The reason why financial regulators are a major source of instability is they have a monopoly on all the useful, relevant current asset and liability-level information for the regulated financial institutions and when they do not use this data properly the result is a systemic financial crisis.
One potential reason regulators do not use this data properly is that regulators do not know what to do with the data. As Andy Haldane, a senior Bank of England (BoE) official, observed in a Wall Street Journal article
[T]he FSA's practice of dispatching dozens of examiners to banks to collect loads of granular information ... rarely yield much useful information for regulators, who can find themselves overwhelmed by the quantity of data.A second potential reason for regulators not using this data properly is even if some individuals working for the regulators do know how to use the data, their analysis fails to convince their bosses.
As shown by the Nyberg Report on the systemic causes of the Irish banking crisis, individuals working for the regulators are forced to convince a bureaucracy that is naturally biased towards believing the financial institutions that everything is okay.
Regardless of which reason is correct, the failure to draw the right conclusions from the data generates instability in the financial system. It is one thing if the regulators misjudge the solvency of a single financial institution. It is entirely another thing when regulators misjudge the solvency of every financial institution. The latter results in a systemic financial crisis.
Mr Nyberg said the absence of sufficient information on the underlying quality of loan books at the banks impacted on the options considered by the Government when it decided to introduce the bank guarantee in 2008.
In short, without accurate information, the regulators managed to blow up the Irish financial system. This includes both the banking system and the sovereign credit worthiness.“If accurate information on banks’ exposures had been available at the time it seems quite likely to the commission that a more limited guarantee combined with a state take-over of at least one bank might have been more seriously contemplated,” his report said.
The experience of the Irish regulators is not unique. For example, the US regulators misjudged solvency with regards to the Less Developed Country Loans Crisis, the Savings and Loan Crisis and the recent credit crisis.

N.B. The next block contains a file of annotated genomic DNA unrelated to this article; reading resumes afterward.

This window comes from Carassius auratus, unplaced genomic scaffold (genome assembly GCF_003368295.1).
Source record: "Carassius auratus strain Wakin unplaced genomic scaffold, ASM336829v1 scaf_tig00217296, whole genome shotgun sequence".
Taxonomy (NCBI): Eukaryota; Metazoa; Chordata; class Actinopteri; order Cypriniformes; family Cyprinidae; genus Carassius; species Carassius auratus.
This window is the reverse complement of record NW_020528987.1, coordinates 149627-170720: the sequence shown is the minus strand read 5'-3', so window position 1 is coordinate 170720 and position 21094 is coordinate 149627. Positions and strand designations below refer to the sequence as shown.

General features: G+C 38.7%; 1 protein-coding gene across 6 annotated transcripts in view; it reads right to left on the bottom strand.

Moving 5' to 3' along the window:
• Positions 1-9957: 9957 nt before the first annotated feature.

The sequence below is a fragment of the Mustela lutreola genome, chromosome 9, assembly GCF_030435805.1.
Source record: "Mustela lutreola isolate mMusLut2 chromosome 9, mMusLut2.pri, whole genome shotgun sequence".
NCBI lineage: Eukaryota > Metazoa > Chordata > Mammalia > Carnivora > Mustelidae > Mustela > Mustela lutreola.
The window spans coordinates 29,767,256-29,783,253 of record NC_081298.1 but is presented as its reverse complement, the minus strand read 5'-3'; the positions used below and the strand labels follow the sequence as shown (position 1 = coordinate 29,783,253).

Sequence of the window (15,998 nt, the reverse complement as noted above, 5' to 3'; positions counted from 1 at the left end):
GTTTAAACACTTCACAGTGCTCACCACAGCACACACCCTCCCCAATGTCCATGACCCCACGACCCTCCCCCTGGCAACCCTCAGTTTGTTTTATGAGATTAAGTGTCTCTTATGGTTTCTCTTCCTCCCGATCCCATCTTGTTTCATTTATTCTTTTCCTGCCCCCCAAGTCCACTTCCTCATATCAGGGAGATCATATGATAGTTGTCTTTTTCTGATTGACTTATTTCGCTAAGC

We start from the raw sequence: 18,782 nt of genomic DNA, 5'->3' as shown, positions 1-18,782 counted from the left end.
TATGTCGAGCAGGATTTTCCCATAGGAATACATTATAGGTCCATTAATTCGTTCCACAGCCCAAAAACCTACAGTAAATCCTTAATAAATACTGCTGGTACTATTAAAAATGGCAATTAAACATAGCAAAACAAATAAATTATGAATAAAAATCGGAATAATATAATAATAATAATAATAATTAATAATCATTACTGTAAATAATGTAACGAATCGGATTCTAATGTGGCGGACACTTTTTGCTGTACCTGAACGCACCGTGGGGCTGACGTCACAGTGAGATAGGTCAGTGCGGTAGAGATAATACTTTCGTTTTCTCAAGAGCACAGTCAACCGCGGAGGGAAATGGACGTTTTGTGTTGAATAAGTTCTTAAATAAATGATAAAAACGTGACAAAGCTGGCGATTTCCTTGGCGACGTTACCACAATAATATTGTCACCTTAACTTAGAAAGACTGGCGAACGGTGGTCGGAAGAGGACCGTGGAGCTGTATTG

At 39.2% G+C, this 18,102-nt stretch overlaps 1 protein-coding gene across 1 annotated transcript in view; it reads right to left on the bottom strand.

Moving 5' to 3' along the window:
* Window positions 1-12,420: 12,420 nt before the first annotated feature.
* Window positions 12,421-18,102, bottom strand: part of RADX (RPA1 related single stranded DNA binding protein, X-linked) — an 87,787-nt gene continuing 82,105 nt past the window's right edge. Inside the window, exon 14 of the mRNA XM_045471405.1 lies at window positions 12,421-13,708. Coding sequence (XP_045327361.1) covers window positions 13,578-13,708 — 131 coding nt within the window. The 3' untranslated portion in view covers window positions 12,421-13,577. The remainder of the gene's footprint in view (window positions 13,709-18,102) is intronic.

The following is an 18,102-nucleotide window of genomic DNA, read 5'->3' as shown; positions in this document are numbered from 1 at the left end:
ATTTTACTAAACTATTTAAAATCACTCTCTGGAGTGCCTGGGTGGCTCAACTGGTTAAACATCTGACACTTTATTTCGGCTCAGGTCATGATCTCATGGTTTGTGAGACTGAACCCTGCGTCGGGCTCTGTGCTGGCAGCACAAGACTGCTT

That regulators have a monopoly on all the useful, relevant information for financial institutions is an exception to the way the global financial system works.
From the time they were introduced at the federal level in the early 1930s, disclosure and reporting requirements have constituted a defining feature of American securities regulation (and of American/global financial regulation more generally).
President Franklin Roosevelt himself explained in April 1933 that although the federal government should never be seen as endorsing or promoting a private security, there was ―’an obligation upon us to insist that every issue of new securities to be sold in interstate commerce be accompanied by full publicity and information and that no essentially important element attending the issue shall be concealed from the buying public.’
Our modern financial system is built on the FDR Framework which combines a philosophy of disclosure and the principle of caveat emptor [buyer beware]. Without disclosure, the system does not work.
As designed in the 1930s, disclosure under the FDR Framework was based on the idea of providing the investor with access to all the useful, relevant information they needed at the time of their investment to make a fully informed investment decision. Of equal importance, no burden was placed on an investor to use this disclosure!
"Disclosure has come to be a dirty word. Disclosure has become like shrubbery, a dense thicket of words that are a good place to hide tricks and traps. Clarity is about emphasizing the key pieces of information that someone needs to know... I have great faith in the capacity of people to make good financial decisions — when they have good information. No one makes great decisions — consumers or businesses — if the relevant information is hidden from view" Elizabeth Warren